Thematic Work

News Articles

  • SDWG Chair Mikael Anzén

    Arctic environment requires responsible corporate practices

    As the Arctic becomes an interesting place for business actors to conduct operations, the strains on this sensitive region are increasing. The Swedish Chairmanship of the Arctic Council is organizing a workshop in Stockholm on 26–27 January to determine whether the OECD guidelines on corporate social responsibility (CSR) are adequate for the Arctic region.

  • Arctic Council logo with circumpolar map and arctic fox

    Arctic Council drafts communication strategy

    The first draft of the Arctic Council communication strategy will soon be sent to a contact group for evaluation.The draft of the communication strategy is based on groundwork done by the Arctic Council Communication and Outreach group which was active during the period 2010-2011. The group was lead by Giles Norman from Canada who did extensive surveys with representatives from the member states, permanent participants, and working groups to evaluate the communication needs of the Arctic Council. This work resulted in the Arctic Council Communications and Outreach Guidelines which were approved in 2011.

  • Cover of report with ice crystal and drop of mercury

    Mercury in the Arctic

    The Arctic Monitoring and Assessment Programme (AMAP) recently published a detailed scientific assessment on mercury in the Arctic, updating previous assessments made in 1998 and 2004.

  • COP 17 logo, globe with tree growing out of it

    Arctic States call for measures to reduce emissions

    The Arctic States call for powerful measures to reduce emissions: “The fight against climate change is an imperative common challenge for the international community and requires immediate global measures. To highlight the effects of global warming in the Arctic, Sweden, which holds the chairmanship of the Arctic Council, will today host a seminar in the margins of the climate conference.”

  • Photo: JohnConnell on Flickr.com, Durban International Convention Centre.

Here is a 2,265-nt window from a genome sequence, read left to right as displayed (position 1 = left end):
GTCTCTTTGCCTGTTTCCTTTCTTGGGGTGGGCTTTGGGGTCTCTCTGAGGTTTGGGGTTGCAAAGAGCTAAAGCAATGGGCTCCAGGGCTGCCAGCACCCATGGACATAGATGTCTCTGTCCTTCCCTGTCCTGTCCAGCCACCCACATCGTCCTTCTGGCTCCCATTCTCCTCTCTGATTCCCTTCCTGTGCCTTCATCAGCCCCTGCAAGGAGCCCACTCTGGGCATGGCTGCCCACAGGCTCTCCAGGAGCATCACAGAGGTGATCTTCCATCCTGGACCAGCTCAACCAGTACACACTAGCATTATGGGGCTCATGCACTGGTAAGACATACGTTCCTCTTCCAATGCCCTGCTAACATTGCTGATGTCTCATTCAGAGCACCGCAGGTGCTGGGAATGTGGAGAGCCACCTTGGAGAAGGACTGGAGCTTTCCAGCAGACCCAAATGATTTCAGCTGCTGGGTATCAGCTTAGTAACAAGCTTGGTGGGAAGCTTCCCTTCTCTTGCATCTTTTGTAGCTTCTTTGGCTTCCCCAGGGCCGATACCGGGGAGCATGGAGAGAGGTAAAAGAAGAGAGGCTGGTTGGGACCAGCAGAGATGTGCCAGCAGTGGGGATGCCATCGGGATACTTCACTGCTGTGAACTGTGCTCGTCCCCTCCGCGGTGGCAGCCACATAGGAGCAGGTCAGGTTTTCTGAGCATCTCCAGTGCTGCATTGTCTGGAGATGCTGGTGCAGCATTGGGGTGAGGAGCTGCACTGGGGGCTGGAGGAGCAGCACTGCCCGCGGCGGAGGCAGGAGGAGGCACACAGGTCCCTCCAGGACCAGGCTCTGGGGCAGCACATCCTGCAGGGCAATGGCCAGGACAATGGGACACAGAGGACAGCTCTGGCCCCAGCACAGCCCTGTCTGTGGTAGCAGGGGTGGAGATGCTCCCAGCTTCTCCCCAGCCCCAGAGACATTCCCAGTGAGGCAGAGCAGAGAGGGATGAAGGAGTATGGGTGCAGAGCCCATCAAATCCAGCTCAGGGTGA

Arctic – A Messenger for Global Change

    The Swedish Chairmanship of the Arctic Council, along with the Arctic Monitoring and Assessment Programme (AMAP) and Greenland, will present a side event on current environmental trends in the Arctic during the COP17/CMP7 United Nations Climate Change Conference held in Durban, South Africa.

  • Photo, barrel dumps in the Arctic. Photo provided by IPCAP.

    New Arctic Contaminants Project

    Industrial development of the Arctic has been accompanied by waste accumulation, especially in the vicinity of indigenous villages. This represents a growing threat to safety and health of the Arctic people who – due to traditional living conditions – are exposed to higher levels of contamination in the air, water, soil and their food supply.

  • Arctic Trends and the ABA

    The Arctic Biodiversity Assessment (ABA) was endorsed by the Arctic Council in 2006. The aims of the ABA are to provide a much needed description of the current state of the Arctic’s ecosystems and biodiversity, create a baseline for use in global and regional assessments of biodiversity, and provide a basis to inform and guide future Arctic Council work.

  • Walrus Photo by Peter Prokosch / GRID-Arendal

    CAFF Works with the CBD on Arctic biodiversity

     In a guest article for the Biodiversity Policy and Practice website, Conservation of Arctic Flora and Fauna (CAFF) working group Executive Secretary Tom Barry outlines the work that CAFF is doing to support Arctic biodiversity. As Barry states in his article, some of this work is being done in conjunction with the Convention on Biological Diversity (CBD)

  • Picture: About 160 people attended the SAO meeting in Luleå

    Successful Meeting in Luleå

    The first SAO meeting organized under the Swedish Chairmanship was a success. Approximately 160 people attended the meeting which took place at the Luleå Technical University 8-9 November. Meeting participants were welcomed on Tuesday morning by a personal video greeting from Sweden's Minister for Foreign Affairs Carl Bildt. Arctic Council Chair Gustaf Lind then opened the meeting with general information about the goals and working procedures for the Swedish Chairmanship period.

  • Photo of an Arctic fox by UNEP-GRID Arendal, Lawrence Hislop